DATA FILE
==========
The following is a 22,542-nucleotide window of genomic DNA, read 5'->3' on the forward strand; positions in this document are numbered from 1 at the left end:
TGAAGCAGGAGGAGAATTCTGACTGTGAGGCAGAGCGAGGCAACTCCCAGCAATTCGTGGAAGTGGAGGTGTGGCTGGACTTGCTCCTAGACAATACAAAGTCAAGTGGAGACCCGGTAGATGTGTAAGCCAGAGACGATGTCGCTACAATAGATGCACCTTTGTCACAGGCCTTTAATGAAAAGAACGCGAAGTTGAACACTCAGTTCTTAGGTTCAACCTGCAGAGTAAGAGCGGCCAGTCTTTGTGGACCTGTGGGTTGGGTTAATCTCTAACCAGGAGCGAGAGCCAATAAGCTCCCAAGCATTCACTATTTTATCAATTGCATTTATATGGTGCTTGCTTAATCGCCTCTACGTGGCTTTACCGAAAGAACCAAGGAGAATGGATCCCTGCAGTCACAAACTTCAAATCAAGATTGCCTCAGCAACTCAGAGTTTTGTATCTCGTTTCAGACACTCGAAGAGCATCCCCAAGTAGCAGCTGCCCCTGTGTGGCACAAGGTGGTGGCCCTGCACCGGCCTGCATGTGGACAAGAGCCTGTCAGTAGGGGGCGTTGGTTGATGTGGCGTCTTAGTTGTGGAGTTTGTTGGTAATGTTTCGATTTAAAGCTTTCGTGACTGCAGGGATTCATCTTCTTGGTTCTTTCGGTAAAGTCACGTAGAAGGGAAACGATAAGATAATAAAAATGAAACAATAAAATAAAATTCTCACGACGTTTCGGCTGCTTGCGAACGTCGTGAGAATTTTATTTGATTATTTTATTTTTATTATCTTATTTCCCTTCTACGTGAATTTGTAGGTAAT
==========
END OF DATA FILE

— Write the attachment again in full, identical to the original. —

The following is a 22,542-nucleotide window of genomic DNA, read 5'->3' on the forward strand; positions in this document are numbered from 1 at the left end:
TGAAGCAGGAGGAGAATTCTGACTGTGAGGCAGAGCGAGGCAACTCCCAGCAATTCGTGGAAGTGGAGGTGTGGCTGGACTTGCTCCTAGACAATACAAAGTCAAGTGGAGACCCGGTAGATGTGTAAGCCAGAGACGATGTCGCTACAATAGATGCACCTTTGTCACAGGCCTTTAATGAAAAGAACGCGAAGTTGAACACTCAGTTCTTAGGTTCAACCTGCAGAGTAAGAGCGGCCAGTCTTTGTGGACCTGTGGGTTGGGTTAATCTCTAACCAGGAGCGAGAGCCAATAAGCTCCCAAGCATTCACTATTTTATCAATTGCATTTATATGGTGCTTGCTTAATCGCCTCTACGTGGCTTTACCGAAAGAACCAAGGAGAATGGATCCCTGCAGTCACAAACTTCAAATCAAGATTGCCTCAGCAACTCAGAGTTTTGTATCTCGTTTCAGACACTCGAAGAGCATCCCCAAGTAGCAGCTGCCCCTGTGTGGCACAAGGTGGTGGCCCTGCACCGGCCTGCATGTGGACAAGAGCCTGTCAGTAGGGGGCGTTGGTTGATGTGGCGTCTTAGTTGTGGAGTTTGTTGGTAATGTTTCGATTTAAAGCTTTCGTGACTGCAGGGATTCATCTTCTTGGTTCTTTCGGTAAAGTCACGTAGAAGGGAAACGATAAGATAATAAAAATGAAACAATAAAATAAAATTCTCACGACGTTTCGGCTGCTTGCGAACGTCGTGAGAATTTTATTTGATTATTTTATTTTTATTATCTTATTTCCCTTCTACGTGAATTTGTAGGTAAT